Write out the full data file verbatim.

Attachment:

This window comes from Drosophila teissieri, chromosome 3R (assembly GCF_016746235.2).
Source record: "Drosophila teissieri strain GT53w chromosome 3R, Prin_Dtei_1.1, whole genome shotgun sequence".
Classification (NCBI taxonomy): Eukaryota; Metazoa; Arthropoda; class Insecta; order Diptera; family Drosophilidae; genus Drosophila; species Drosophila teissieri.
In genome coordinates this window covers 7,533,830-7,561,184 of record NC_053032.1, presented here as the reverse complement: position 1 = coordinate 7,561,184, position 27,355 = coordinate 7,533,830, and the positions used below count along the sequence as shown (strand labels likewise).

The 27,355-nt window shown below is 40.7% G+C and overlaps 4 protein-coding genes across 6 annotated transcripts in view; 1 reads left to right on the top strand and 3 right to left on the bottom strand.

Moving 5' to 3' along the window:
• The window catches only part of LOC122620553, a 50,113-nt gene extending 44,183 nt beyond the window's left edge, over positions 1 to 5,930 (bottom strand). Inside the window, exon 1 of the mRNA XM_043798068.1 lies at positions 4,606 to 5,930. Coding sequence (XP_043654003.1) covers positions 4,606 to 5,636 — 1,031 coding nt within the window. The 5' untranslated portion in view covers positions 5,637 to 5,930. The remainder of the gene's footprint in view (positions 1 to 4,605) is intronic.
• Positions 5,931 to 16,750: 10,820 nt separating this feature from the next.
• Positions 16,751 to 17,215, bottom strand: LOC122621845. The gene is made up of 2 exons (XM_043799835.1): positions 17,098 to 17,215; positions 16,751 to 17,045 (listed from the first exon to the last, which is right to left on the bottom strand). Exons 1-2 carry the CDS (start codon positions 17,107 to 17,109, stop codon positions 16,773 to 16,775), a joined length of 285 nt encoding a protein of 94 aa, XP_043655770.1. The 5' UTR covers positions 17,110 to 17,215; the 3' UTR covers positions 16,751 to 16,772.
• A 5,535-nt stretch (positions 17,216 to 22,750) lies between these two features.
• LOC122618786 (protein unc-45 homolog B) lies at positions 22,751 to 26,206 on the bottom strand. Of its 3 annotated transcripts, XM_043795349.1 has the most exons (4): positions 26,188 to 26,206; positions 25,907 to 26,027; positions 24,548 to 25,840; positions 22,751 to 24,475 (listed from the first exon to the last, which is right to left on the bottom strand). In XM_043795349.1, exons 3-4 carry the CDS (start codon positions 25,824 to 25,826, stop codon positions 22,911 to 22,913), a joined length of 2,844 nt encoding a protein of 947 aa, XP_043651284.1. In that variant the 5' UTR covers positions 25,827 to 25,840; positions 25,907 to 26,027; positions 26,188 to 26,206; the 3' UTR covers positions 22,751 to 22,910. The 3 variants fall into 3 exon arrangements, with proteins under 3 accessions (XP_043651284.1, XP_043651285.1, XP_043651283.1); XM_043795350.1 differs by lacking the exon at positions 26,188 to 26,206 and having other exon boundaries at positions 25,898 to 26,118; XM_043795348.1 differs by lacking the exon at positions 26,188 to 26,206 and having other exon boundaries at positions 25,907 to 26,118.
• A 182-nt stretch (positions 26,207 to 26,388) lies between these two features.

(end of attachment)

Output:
This window comes from Drosophila teissieri, chromosome 3R (assembly GCF_016746235.2).
Source record: "Drosophila teissieri strain GT53w chromosome 3R, Prin_Dtei_1.1, whole genome shotgun sequence".
Classification (NCBI taxonomy): Eukaryota; Metazoa; Arthropoda; class Insecta; order Diptera; family Drosophilidae; genus Drosophila; species Drosophila teissieri.
In genome coordinates this window covers 7,533,830-7,561,184 of record NC_053032.1, presented here as the reverse complement: position 1 = coordinate 7,561,184, position 27,355 = coordinate 7,533,830, and the positions used below count along the sequence as shown (strand labels likewise).

The 27,355-nt window shown below is 40.7% G+C and overlaps 4 protein-coding genes across 6 annotated transcripts in view; 1 reads left to right on the top strand and 3 right to left on the bottom strand.

Moving 5' to 3' along the window:
• The window catches only part of LOC122620553, a 50,113-nt gene extending 44,183 nt beyond the window's left edge, over positions 1 to 5,930 (bottom strand). Inside the window, exon 1 of the mRNA XM_043798068.1 lies at positions 4,606 to 5,930. Coding sequence (XP_043654003.1) covers positions 4,606 to 5,636 — 1,031 coding nt within the window. The 5' untranslated portion in view covers positions 5,637 to 5,930. The remainder of the gene's footprint in view (positions 1 to 4,605) is intronic.
• Positions 5,931 to 16,750: 10,820 nt separating this feature from the next.
• Positions 16,751 to 17,215, bottom strand: LOC122621845. The gene is made up of 2 exons (XM_043799835.1): positions 17,098 to 17,215; positions 16,751 to 17,045 (listed from the first exon to the last, which is right to left on the bottom strand). Exons 1-2 carry the CDS (start codon positions 17,107 to 17,109, stop codon positions 16,773 to 16,775), a joined length of 285 nt encoding a protein of 94 aa, XP_043655770.1. The 5' UTR covers positions 17,110 to 17,215; the 3' UTR covers positions 16,751 to 16,772.
• A 5,535-nt stretch (positions 17,216 to 22,750) lies between these two features.
• LOC122618786 (protein unc-45 homolog B) lies at positions 22,751 to 26,206 on the bottom strand. Of its 3 annotated transcripts, XM_043795349.1 has the most exons (4): positions 26,188 to 26,206; positions 25,907 to 26,027; positions 24,548 to 25,840; positions 22,751 to 24,475 (listed from the first exon to the last, which is right to left on the bottom strand). In XM_043795349.1, exons 3-4 carry the CDS (start codon positions 25,824 to 25,826, stop codon positions 22,911 to 22,913), a joined length of 2,844 nt encoding a protein of 947 aa, XP_043651284.1. In that variant the 5' UTR covers positions 25,827 to 25,840; positions 25,907 to 26,027; positions 26,188 to 26,206; the 3' UTR covers positions 22,751 to 22,910. The 3 variants fall into 3 exon arrangements, with proteins under 3 accessions (XP_043651284.1, XP_043651285.1, XP_043651283.1); XM_043795350.1 differs by lacking the exon at positions 26,188 to 26,206 and having other exon boundaries at positions 25,898 to 26,118; XM_043795348.1 differs by lacking the exon at positions 26,188 to 26,206 and having other exon boundaries at positions 25,907 to 26,118.
• A 182-nt stretch (positions 26,207 to 26,388) lies between these two features.